By the way, I was aware that it wasn't a rule in Demeter's but I was caught off-guard by not being aware of the change in the Parliamentary Authority.

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44 minutes ago, DR Stockley said:

Thank you all for your replies and advice.  While I knew that it seemed to go against rational thought, I was at a disadvantage not having even been informed of the switch from Demeter's until that moment.  Of course, I have since obtained a copy of RONR, along with the latest version of the National By-Laws which instituted the change as I want to be well prepared for our next monthly meeting.  Thank you all again.

 

The easy solution, when faced with that situation (and even though you have it, you're not going to read and memorize all of it, and even if you did people would still make false claims) is to say "oh, I didn't know that.  Can you show me what page it is on?"

 

6 hours ago, Guest Who's Coming to Dinner said:

There is a common mistaken notion that a motion belongs to its maker. This is where we get "friendly amendment" and the more extreme version posed by Dr Stockley. On the contrary, a motion belongs to the assembly once it is stated by the chair.

I agree.  Have you seen this particular misconception before?  I come across "friendly amendments" all the time, of course (which do exist in some rule sets), but not this one.

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1 hour ago, Joshua Katz said:

Have you seen this particular misconception before?

It doesn't show up directly very often; it's the central misconception behind several related problems.

The idea of a mover unilaterally withdrawing or amending their motion is based on this misconception. So is the aforementioned "friendly amendment". 

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So my understanding is that any member in good standing, once he has the floor, may offer an amendment to a main motion once it has been stated by the chair and is pending before the membership present is correct.  Thank you all again.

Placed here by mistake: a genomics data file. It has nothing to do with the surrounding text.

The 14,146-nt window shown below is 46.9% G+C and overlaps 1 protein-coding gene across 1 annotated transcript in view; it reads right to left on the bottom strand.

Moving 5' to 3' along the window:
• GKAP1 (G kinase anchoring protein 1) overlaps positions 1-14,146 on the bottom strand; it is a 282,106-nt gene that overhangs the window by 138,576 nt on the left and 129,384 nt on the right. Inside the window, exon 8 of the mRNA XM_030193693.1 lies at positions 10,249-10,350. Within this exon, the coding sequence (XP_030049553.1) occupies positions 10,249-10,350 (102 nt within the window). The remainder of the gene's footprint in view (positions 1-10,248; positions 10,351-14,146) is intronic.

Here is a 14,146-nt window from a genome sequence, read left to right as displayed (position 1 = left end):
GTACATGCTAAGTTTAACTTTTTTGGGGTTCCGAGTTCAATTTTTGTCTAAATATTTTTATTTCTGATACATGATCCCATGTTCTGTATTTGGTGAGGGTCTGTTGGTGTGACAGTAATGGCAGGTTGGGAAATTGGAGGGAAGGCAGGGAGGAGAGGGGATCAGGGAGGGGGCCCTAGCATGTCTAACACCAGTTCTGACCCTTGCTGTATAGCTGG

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11 hours ago, DR Stockley said:

So my understanding is that any member in good standing, once he has the floor, may offer an amendment to a main motion once it has been stated by the chair and is pending before the membership present is correct.  Thank you all again.

 

8 hours ago, jstackpo said:

Your understanding is correct. 

 

Except that good standing may not be required.

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33 minutes ago, Joshua Katz said:

 

Except that good standing may not be required.

You are undoubtedly correct.  For if a member is not in good standing he would not be able to attend the meetings under our By-Laws.

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57 minutes ago, DR Stockley said:

You are undoubtedly correct.  For if a member is not in good standing he would not be able to attend the meetings under our By-Laws.

That makes sense, I just wanted to point out that, for instance, unpaid dues do not mean the person can't attend and vote, unless (as you note) your bylaws create such a disqualification.